Tuesday, May 5, 2009

Third Level (RE)Debut


















Charisma and I made our (re)debut at Third Level at the Cooper Ranch Schooling show on May 2nd, 2009. We'd entered the recognized show at another farm the same weekend, but, that show was cancelled, so, I decided to make it a training weekend and get some deeper instruction with Charlotte Nielson. I am thrilled to death with our comeback. Charisma last showed Third level in November of 2007, while 6plus months pregnant. It was not our best effort. But, that's what you do when you only have one horse(and are apparently more stubborn than average)! Charisma has come a long way, and so have I. We earned a 61.794. Charisma was extremely obedient and focused, and apart from losing the canter(and collection) at one point, she proved to be very much ready for the demands. Here's a link to the video of that ride:
http://www.youtube.com/watch?v=tVpwgzfUCF8
Charlotte helped us with our collected canter, flying changes, and keeping the impulsion in our trot half passes. The three days of schooling with her were incredibly helpful. I have my homework until next time.








Brenda Whitely and Bold Rhythm Rules(Ruby)







Ruby is a 2004 APHA/Thoroughbred cross mare. Her dam, Ebony, is Oldenburg approved, and produced the Western High Point Foal for American Warmblood Registry in 2007, bred to Pagannini. Ebony is a locally very well known jumper, excelling in sport prior to becoming a mother. Ruby's sire, Apache, is known for producing good minds and athletic horses. Ruby has lovely natural cadence and a super canter. She inherited her mother's jumping ability, too! She's just shy of 16 hands now, and still growing. Brenda brought her to me last summer to begin her basic training. She'd already been well backed, trail ridden, and had been taken to several natural horsemanship clinics for ground work. So, Ruby was primed for beginning her dressage career. We had a great time together last summer, and I really missed her when she went home. She is a pleasure to handle and work with, and very fun to ride. But, Brenda lives close by, and we continued to work together regularly, Brenda taking as many lessons as time allowed through the winter. Brenda and I showed Ruby last fall at two Color Country Equestrian Club Dressage schooling shows, getting her much needed show experience. Ruby did great! Normal youthful exuberance aside, she learned her job and quickly got the hang of things, earning very solid scores well into the low 60s at Training level tests 1 & 2. Brenda took Ruby to the Cooper Ranch Schooling Show in Las Vegas on May 2nd, 2009, and showed her in Training Level Tests 3 & 4. I'm proud of these two. Ruby is a worker bee, and Brenda is a super rider. These two have a very bright future ahead of them. They earned a respectable 57plus on their first ride, Training test 3, and a 63.2 on Training Level test 4. Look out world! Here's a link to video of this ride: http://www.youtube.com/watch?v=01e-R9jmY4g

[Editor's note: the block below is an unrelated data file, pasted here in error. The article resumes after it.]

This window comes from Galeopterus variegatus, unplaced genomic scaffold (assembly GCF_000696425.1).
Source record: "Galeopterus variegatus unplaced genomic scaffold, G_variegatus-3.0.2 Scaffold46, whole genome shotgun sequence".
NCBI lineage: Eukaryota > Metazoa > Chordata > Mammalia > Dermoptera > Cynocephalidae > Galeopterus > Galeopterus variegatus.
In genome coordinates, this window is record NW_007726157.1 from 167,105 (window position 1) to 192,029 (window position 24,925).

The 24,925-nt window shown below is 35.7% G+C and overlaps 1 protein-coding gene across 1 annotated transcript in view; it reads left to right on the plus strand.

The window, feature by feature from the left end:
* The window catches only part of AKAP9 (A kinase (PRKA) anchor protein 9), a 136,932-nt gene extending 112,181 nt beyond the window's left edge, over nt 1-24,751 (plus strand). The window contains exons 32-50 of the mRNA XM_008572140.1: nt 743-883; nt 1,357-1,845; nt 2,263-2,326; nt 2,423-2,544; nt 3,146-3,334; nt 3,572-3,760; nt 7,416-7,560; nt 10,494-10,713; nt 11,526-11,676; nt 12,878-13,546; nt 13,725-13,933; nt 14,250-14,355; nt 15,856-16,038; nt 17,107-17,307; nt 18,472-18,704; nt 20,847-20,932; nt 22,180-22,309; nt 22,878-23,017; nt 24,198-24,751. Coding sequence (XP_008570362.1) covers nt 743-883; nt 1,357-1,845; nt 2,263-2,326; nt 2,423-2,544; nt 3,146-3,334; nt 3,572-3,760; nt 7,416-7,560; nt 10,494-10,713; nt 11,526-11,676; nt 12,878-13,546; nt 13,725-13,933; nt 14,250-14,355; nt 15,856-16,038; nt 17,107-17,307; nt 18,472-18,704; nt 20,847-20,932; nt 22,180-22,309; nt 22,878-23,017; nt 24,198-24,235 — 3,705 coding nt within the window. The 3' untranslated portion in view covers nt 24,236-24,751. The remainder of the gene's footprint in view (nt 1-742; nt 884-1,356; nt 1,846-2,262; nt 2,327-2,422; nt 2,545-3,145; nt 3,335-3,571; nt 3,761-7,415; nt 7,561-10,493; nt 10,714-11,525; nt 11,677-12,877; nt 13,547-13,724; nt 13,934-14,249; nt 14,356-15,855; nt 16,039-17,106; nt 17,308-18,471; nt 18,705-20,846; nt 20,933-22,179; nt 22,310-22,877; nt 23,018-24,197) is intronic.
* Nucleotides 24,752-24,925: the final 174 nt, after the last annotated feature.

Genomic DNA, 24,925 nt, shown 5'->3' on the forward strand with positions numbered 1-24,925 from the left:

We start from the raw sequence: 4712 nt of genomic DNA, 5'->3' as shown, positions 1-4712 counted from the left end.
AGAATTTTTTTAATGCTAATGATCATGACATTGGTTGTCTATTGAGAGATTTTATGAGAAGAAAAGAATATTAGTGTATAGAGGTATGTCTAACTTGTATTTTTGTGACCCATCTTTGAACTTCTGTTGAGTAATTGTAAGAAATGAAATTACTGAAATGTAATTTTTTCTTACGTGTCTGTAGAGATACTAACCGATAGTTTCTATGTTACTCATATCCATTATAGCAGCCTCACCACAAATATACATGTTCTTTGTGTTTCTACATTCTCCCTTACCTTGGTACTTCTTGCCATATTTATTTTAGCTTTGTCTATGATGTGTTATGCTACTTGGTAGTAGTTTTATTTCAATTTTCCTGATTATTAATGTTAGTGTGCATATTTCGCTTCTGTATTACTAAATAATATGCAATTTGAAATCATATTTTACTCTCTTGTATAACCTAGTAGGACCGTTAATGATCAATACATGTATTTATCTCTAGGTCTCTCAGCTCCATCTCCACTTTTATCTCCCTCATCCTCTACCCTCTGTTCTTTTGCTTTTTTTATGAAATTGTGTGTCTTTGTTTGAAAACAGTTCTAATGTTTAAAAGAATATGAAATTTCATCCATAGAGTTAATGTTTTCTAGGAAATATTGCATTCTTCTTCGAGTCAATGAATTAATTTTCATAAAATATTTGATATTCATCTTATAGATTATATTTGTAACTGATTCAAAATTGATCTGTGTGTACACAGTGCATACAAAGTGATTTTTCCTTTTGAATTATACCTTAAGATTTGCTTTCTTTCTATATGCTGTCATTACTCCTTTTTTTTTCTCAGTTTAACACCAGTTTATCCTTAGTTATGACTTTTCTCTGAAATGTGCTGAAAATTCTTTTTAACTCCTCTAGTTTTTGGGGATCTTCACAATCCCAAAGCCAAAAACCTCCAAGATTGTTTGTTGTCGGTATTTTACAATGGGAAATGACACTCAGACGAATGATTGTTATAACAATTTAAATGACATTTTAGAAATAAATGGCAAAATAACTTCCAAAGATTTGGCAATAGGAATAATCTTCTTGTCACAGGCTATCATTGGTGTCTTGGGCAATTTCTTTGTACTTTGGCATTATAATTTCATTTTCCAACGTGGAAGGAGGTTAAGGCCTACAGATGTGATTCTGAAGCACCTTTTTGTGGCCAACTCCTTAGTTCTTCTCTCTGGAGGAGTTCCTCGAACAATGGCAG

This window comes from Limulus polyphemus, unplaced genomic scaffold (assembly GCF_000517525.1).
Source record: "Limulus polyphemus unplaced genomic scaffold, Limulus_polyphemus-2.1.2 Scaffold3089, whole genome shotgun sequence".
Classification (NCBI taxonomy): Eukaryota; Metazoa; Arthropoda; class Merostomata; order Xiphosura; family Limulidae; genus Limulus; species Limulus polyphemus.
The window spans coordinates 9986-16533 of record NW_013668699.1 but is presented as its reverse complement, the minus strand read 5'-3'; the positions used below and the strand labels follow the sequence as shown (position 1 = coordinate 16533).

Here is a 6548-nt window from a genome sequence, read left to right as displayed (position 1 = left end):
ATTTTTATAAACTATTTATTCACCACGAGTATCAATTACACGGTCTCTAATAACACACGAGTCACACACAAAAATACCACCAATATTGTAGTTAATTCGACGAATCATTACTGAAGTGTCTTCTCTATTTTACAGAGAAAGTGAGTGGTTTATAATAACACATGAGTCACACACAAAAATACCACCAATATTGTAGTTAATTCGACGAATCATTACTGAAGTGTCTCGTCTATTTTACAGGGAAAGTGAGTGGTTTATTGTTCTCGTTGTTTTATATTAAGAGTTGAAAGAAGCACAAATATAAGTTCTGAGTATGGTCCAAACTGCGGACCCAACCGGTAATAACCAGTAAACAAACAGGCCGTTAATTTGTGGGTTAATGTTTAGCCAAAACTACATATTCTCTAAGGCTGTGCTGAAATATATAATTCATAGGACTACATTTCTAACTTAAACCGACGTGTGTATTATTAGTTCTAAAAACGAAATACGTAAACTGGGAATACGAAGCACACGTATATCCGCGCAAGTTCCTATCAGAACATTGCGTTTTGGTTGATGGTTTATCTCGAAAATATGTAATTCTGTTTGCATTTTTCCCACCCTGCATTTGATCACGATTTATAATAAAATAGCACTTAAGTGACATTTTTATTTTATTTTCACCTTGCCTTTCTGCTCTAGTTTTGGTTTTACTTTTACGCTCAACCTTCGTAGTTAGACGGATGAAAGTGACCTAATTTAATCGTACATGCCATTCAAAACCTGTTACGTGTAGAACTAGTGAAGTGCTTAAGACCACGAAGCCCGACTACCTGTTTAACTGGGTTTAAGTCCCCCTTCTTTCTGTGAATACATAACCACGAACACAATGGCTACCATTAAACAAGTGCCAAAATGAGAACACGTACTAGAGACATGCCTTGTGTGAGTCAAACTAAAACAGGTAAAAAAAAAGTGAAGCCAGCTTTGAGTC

Dancer